A Cure for Food Allergies? Not Just Yet.
In the United States, approximately 5-8% of all children have a food allergy. Any one of the parents of these children will tell you that they cannot wait for a cure. Food allergy reactions can occur after ingestion of just a trace amount of food. Symptoms occur very rapidly and can be life threatening for many. Parents of children with food allergy need to remain constantly vigilant, communicate with all caregivers and school personnel, and must always remain prepared in case of accidental ingestion. Needless to say, living with a food allergy can be challenging, particularly when young children are involved. Several studies have demonstrated frequent bullying of food allergic children and lower quality of life for parents.
Currently, the only proven method for food allergy treatment is complete and strict avoidance of the offending food allergen. It’s easy to understand why so many parents desire another option. There are several promising areas of research into ways to desensitize, or even cure, food allergies. Mainstream media reports of these research studies often use attention grabbing headlines or over-representation of the study findings, which leads to false hope.
One area that has received the most research and press involves oral immunotherapy (OIT). OIT is not a cure for food allergy. It is a procedure that introduces very small, and gradually increasing, amounts of known food allergen to someone who is allergic to that food. There is typically a medically supervised build up phase, followed by a daily at home maintenance phase. As long as that person continues to eat a small amount of that food every day, indefinitely, they will theoretically remain desensitized. This does not allow them to incorporate large amounts of that food into their diet, but the risk of severe reaction with accidental ingestion is hopefully decreased.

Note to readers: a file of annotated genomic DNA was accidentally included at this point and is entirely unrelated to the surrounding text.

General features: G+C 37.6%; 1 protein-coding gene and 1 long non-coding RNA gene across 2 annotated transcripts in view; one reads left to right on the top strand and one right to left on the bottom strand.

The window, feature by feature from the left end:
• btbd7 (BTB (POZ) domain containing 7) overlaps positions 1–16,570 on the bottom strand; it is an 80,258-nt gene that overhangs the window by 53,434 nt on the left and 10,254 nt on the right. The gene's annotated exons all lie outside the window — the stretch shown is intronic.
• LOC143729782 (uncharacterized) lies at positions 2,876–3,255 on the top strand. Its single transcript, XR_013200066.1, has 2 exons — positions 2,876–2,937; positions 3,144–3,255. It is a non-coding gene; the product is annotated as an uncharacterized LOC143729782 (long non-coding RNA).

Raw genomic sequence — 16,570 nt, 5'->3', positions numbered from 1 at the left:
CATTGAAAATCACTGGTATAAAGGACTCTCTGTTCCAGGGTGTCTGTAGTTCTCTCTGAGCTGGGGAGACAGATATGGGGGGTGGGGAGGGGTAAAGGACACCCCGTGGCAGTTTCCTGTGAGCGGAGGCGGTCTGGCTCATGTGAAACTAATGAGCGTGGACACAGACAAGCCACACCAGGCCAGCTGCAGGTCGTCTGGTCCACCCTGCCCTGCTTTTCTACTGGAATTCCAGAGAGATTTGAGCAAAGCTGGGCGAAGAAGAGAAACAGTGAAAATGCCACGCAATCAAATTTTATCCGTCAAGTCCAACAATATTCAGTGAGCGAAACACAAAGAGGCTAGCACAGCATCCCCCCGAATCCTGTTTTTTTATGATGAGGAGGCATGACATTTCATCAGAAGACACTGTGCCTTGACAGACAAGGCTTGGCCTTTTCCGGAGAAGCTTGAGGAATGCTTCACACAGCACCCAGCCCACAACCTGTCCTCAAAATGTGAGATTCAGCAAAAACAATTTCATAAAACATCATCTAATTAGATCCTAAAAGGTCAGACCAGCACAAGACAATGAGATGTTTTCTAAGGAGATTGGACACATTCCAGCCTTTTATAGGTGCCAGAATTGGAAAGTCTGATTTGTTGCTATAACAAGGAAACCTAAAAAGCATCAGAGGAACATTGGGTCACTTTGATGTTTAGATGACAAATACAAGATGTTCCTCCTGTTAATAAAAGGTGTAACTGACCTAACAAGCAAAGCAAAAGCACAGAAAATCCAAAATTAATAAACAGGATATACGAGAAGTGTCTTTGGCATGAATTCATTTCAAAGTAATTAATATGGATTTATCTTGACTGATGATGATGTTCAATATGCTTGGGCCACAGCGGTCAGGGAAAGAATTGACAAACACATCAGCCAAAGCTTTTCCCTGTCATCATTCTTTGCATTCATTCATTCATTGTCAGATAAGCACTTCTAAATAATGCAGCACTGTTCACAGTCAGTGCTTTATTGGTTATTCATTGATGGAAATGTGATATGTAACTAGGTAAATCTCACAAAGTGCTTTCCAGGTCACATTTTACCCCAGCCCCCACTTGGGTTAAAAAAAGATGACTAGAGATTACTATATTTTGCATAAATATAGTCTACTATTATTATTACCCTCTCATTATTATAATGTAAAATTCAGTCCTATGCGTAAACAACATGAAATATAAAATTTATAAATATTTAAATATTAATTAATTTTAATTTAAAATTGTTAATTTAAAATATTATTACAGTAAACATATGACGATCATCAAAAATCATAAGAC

Due to an incomplete understanding of risks and benefits, OIT is not currently approved by the Food and Drug Administration. That has not prevented some medical professionals, some of whom are not allergists, from offering OIT to their patients. There is ongoing debate, often very passionate, between physicians currently offering OIT for food allergies and others who feel it is still experimental. It is easy to see why this can be frustrating and confusing to families.
One of the main reasons for debate is that OIT is associated with allergic reactions in a large percentage (studies range from 40-90%) of people who undergo the procedure. Reactions are not limited to being mild, and can progress to life threatening anaphylactic reactions. To complicate matters, reactions have been reported at all stages of protocol, in some cases, after someone has been on daily dosing for weeks or months without any problems. In addition, long term side effects like the creation of new food allergy associated conditions, such as eosinophilic esophagitis, are starting to be recognized in a subset of patients who undergo OIT.
It’s easy to find many stories of success and improved quality of life after undergoing OIT. Many parents may want to rush to sign up their child for this procedure given the promise it holds. However, many of the world’s most experienced food allergy experts recommend caution at this time given the current state of understanding. I firmly believe that we will have several treatment options for food allergies in the near future…just not yet. I look forward to the day when I can tell new patients with food allergies about the ‘old days’, when avoidance was our only option.